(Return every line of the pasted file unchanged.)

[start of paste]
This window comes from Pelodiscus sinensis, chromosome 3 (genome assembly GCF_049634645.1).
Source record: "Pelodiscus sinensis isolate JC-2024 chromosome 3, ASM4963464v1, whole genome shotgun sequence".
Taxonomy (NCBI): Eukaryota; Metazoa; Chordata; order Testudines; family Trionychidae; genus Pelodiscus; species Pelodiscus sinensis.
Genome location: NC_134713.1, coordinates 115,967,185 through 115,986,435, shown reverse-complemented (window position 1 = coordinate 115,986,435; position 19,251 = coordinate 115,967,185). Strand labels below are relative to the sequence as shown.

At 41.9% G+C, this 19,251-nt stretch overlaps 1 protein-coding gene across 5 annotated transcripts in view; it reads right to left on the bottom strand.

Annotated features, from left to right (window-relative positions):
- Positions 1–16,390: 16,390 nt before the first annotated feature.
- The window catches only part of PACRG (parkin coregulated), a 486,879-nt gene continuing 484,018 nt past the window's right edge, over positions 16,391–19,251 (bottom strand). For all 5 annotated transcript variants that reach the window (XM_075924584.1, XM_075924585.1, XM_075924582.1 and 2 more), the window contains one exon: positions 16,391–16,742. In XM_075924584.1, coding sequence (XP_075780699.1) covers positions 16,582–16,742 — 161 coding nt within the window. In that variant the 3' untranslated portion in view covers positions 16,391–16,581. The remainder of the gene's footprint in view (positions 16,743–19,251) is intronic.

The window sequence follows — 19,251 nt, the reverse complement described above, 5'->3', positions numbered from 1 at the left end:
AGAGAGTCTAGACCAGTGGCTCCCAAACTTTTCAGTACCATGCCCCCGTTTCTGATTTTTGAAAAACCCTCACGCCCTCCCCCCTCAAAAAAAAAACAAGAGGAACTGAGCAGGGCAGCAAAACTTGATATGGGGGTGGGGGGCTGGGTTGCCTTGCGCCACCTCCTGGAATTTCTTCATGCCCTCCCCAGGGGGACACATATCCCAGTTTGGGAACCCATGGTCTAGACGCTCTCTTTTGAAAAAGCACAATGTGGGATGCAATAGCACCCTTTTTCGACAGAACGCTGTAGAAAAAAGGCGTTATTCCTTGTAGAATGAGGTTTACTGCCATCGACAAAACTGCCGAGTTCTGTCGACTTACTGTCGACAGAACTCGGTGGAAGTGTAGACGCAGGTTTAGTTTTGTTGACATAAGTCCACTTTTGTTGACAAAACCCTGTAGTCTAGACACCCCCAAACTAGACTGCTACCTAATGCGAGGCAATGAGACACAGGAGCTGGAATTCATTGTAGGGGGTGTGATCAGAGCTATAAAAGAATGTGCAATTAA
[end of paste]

This window comes from Pelodiscus sinensis, chromosome 3 (genome assembly GCF_049634645.1).
Source record: "Pelodiscus sinensis isolate JC-2024 chromosome 3, ASM4963464v1, whole genome shotgun sequence".
Taxonomy (NCBI): Eukaryota; Metazoa; Chordata; order Testudines; family Trionychidae; genus Pelodiscus; species Pelodiscus sinensis.
Genome location: NC_134713.1, coordinates 115,967,185 through 115,986,435, shown reverse-complemented (window position 1 = coordinate 115,986,435; position 19,251 = coordinate 115,967,185). Strand labels below are relative to the sequence as shown.

At 41.9% G+C, this 19,251-nt stretch overlaps 1 protein-coding gene across 5 annotated transcripts in view; it reads right to left on the bottom strand.

Annotated features, from left to right (window-relative positions):
- Positions 1–16,390: 16,390 nt before the first annotated feature.
- The window catches only part of PACRG (parkin coregulated), a 486,879-nt gene continuing 484,018 nt past the window's right edge, over positions 16,391–19,251 (bottom strand). For all 5 annotated transcript variants that reach the window (XM_075924584.1, XM_075924585.1, XM_075924582.1 and 2 more), the window contains one exon: positions 16,391–16,742. In XM_075924584.1, coding sequence (XP_075780699.1) covers positions 16,582–16,742 — 161 coding nt within the window. In that variant the 3' untranslated portion in view covers positions 16,391–16,581. The remainder of the gene's footprint in view (positions 16,743–19,251) is intronic.

The window sequence follows — 19,251 nt, the reverse complement described above, 5'->3', positions numbered from 1 at the left end:
AGAGAGTCTAGACCAGTGGCTCCCAAACTTTTCAGTACCATGCCCCCGTTTCTGATTTTTGAAAAACCCTCACGCCCTCCCCCCTCAAAAAAAAAACAAGAGGAACTGAGCAGGGCAGCAAAACTTGATATGGGGGTGGGGGGCTGGGTTGCCTTGCGCCACCTCCTGGAATTTCTTCATGCCCTCCCCAGGGGGACACATATCCCAGTTTGGGAACCCATGGTCTAGACGCTCTCTTTTGAAAAAGCACAATGTGGGATGCAATAGCACCCTTTTTCGACAGAACGCTGTAGAAAAAAGGCGTTATTCCTTGTAGAATGAGGTTTACTGCCATCGACAAAACTGCCGAGTTCTGTCGACTTACTGTCGACAGAACTCGGTGGAAGTGTAGACGCAGGTTTAGTTTTGTTGACATAAGTCCACTTTTGTTGACAAAACCCTGTAGTCTAGACACCCCCAAACTAGACTGCTACCTAATGCGAGGCAATGAGACACAGGAGCTGGAATTCATTGTAGGGGGTGTGATCAGAGCTATAAAAGAATGTGCAATTAA